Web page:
Faith community reacts to panhandling ban

Police chief says churches will be exempt

SAN ANTONIO – Members of the city's faith community are keeping an eye on a controversial proposal from San Antonio Police Chief William McManus that would outlaw giving food and money to panhandlers.

If passed, violators would be ticketed and subject to a fine of up to $500.

"Why should it be legal for you to help somebody break the law? For me this whole issue is about discontinuing addictive behavior," McManus said. "By giving money to people standing on the corner illegally, or legally, panhandling, you're perpetuating or enabling their addictive behavior."

Under current city code panhandling is prohibited within 50 feet of ATMs, banks, parking garages, crosswalks, charitable contribution meters, parking meters/pay stations, bus stops, outdoor dining areas and marked crosswalks.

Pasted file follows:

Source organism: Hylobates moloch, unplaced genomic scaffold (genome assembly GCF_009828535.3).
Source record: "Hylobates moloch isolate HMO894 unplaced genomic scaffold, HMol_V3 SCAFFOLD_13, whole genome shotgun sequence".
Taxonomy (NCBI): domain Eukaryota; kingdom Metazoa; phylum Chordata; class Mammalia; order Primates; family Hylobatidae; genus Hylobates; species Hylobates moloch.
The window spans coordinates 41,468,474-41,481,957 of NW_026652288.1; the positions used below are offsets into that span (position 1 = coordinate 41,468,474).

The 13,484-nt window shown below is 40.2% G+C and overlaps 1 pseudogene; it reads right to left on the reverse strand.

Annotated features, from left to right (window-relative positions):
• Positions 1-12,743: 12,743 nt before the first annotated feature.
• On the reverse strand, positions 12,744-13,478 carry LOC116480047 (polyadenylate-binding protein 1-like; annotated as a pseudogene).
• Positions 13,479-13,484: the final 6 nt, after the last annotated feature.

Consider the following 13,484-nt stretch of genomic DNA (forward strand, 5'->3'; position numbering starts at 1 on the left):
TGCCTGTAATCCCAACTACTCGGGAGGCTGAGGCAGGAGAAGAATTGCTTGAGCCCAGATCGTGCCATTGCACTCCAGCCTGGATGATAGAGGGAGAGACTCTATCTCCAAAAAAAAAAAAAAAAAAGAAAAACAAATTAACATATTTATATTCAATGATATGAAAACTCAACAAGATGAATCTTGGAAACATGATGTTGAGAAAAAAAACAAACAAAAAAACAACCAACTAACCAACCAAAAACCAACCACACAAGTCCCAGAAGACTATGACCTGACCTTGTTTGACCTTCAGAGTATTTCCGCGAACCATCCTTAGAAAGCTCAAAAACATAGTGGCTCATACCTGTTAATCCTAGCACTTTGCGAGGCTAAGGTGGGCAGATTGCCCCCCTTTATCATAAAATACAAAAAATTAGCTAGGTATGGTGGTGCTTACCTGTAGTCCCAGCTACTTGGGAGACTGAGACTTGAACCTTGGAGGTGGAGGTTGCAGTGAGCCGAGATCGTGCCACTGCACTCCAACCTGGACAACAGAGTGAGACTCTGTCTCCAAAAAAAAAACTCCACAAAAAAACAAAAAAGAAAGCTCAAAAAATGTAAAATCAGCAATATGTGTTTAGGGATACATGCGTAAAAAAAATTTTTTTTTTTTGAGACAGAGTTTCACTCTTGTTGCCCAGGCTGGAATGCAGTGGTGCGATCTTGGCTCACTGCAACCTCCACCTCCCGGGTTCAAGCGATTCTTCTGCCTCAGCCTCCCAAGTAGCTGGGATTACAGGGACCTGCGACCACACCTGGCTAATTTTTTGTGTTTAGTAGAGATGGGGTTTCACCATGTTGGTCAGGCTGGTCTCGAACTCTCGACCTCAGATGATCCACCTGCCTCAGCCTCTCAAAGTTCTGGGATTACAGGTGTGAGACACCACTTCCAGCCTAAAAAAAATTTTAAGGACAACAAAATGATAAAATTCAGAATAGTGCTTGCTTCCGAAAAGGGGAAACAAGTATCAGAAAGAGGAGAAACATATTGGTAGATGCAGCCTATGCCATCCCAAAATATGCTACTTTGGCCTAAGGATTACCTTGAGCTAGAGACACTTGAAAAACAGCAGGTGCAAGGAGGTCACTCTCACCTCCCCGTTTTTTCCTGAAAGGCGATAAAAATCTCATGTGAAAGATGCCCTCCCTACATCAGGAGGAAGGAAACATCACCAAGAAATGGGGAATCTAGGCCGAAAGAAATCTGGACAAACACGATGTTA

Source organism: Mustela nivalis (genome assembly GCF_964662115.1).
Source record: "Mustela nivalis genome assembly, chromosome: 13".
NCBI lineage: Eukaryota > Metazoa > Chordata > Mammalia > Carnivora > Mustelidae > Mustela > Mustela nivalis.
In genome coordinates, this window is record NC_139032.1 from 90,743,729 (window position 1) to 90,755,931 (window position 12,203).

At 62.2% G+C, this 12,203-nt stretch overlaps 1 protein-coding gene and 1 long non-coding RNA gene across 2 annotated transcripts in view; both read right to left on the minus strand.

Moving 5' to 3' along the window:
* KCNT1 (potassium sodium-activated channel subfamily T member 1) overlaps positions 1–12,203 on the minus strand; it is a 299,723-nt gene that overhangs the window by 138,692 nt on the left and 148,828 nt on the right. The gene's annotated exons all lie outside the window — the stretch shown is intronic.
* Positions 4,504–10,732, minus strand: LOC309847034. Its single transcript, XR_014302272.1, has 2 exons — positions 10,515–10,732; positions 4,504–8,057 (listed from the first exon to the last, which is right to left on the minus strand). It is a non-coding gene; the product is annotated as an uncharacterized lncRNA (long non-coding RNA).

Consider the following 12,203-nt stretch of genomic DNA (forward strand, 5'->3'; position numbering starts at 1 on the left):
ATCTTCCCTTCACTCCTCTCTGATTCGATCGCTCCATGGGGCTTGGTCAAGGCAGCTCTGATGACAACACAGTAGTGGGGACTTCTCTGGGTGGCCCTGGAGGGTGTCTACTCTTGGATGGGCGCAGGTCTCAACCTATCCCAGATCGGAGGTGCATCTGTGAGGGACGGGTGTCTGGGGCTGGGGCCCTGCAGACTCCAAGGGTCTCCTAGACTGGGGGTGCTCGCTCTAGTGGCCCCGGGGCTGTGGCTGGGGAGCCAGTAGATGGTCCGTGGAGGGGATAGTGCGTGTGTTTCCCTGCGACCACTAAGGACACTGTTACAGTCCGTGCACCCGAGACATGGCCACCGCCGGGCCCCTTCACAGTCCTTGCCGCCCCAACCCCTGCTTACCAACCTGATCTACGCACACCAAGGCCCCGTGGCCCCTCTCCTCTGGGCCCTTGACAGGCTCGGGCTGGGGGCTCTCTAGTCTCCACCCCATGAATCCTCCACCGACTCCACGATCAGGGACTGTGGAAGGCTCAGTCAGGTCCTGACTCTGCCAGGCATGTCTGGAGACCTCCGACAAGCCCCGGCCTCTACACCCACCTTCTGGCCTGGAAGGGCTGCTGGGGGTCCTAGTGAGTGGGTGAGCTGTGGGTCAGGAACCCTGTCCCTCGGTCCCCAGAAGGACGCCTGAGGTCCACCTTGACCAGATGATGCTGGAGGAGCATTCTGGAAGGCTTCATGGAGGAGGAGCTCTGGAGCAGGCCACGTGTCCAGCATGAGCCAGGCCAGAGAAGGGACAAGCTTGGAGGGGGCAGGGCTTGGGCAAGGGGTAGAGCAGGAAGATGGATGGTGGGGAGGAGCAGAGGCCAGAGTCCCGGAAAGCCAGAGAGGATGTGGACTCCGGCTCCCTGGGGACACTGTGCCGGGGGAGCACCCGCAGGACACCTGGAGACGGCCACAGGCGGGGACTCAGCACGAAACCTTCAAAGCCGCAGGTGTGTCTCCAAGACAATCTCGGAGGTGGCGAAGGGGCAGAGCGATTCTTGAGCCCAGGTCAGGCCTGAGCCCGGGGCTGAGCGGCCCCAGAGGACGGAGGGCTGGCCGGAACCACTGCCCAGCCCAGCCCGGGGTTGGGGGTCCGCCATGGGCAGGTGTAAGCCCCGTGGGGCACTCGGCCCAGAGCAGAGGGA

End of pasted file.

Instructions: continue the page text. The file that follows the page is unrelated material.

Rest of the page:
But people of faith are concerned that the ban would force them to choose between charitable giving and breaking the law.

Jaime Renteria, pastor of St. Agnes Catholic Church, said panhandlers are constantly stopping by the church to ask for money and food.

"We only give clothes and food, but no money," said Renteria. "We don't know what happens with this money. Sometimes it's (spent on) drugs and alcohol."

Renteria said if the law passes it is his responsibility to educate his congregation on the new law.

"I'll say to my parishioners, 'Don't give them money.' If there are people in need they need to explain (their situation) and we give them food," he said.

On Tuesday, McManus said churches would be exempt from the law because they are providing a service, but individuals who give are facilitating illegal activity.

"Panhandlers on corners who are illegally panhandling, use (money) to buy alcohol and buy drugs," McManus said. "If you knew that, if you know that, and understand that, why would you give money to a panhandler? There are ways to give to people who are homeless, but handing someone a buck, or $2, or $5 on the street you might as well hand them a can of beer out the window."

Renteria said he plans to keep a close eye on the proposal, but he said if it's passed it will put a spotlight on city and religious organizations that offer assistance to the homeless and impoverished.